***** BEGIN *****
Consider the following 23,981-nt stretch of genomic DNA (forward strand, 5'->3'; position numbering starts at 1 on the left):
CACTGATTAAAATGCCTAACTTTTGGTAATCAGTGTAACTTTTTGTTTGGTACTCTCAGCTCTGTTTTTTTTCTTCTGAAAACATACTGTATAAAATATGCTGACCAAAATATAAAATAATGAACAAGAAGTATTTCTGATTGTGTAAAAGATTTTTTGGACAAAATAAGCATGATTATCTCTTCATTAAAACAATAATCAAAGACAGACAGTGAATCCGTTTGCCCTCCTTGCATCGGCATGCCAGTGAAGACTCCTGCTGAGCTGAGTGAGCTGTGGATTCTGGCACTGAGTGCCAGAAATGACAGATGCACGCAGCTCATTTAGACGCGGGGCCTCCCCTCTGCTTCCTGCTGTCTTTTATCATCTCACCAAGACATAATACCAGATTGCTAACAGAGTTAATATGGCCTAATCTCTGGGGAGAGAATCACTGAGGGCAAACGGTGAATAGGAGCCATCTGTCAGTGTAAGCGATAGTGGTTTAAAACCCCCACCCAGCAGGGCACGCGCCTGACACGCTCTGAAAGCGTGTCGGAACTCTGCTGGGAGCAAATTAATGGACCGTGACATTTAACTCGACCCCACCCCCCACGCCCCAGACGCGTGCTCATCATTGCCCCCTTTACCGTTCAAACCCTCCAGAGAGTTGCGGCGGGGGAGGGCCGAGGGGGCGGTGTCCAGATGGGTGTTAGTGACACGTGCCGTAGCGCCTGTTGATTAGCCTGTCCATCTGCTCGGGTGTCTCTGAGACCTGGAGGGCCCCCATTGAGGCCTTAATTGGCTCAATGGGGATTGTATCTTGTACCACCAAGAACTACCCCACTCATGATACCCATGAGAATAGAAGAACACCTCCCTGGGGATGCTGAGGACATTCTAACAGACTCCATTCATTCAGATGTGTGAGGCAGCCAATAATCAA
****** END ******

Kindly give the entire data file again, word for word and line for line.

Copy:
Consider the following 23,981-nt stretch of genomic DNA (forward strand, 5'->3'; position numbering starts at 1 on the left):
CACTGATTAAAATGCCTAACTTTTGGTAATCAGTGTAACTTTTTGTTTGGTACTCTCAGCTCTGTTTTTTTTCTTCTGAAAACATACTGTATAAAATATGCTGACCAAAATATAAAATAATGAACAAGAAGTATTTCTGATTGTGTAAAAGATTTTTTGGACAAAATAAGCATGATTATCTCTTCATTAAAACAATAATCAAAGACAGACAGTGAATCCGTTTGCCCTCCTTGCATCGGCATGCCAGTGAAGACTCCTGCTGAGCTGAGTGAGCTGTGGATTCTGGCACTGAGTGCCAGAAATGACAGATGCACGCAGCTCATTTAGACGCGGGGCCTCCCCTCTGCTTCCTGCTGTCTTTTATCATCTCACCAAGACATAATACCAGATTGCTAACAGAGTTAATATGGCCTAATCTCTGGGGAGAGAATCACTGAGGGCAAACGGTGAATAGGAGCCATCTGTCAGTGTAAGCGATAGTGGTTTAAAACCCCCACCCAGCAGGGCACGCGCCTGACACGCTCTGAAAGCGTGTCGGAACTCTGCTGGGAGCAAATTAATGGACCGTGACATTTAACTCGACCCCACCCCCCACGCCCCAGACGCGTGCTCATCATTGCCCCCTTTACCGTTCAAACCCTCCAGAGAGTTGCGGCGGGGGAGGGCCGAGGGGGCGGTGTCCAGATGGGTGTTAGTGACACGTGCCGTAGCGCCTGTTGATTAGCCTGTCCATCTGCTCGGGTGTCTCTGAGACCTGGAGGGCCCCCATTGAGGCCTTAATTGGCTCAATGGGGATTGTATCTTGTACCACCAAGAACTACCCCACTCATGATACCCATGAGAATAGAAGAACACCTCCCTGGGGATGCTGAGGACATTCTAACAGACTCCATTCATTCAGATGTGTGAGGCAGCCAATAATCAA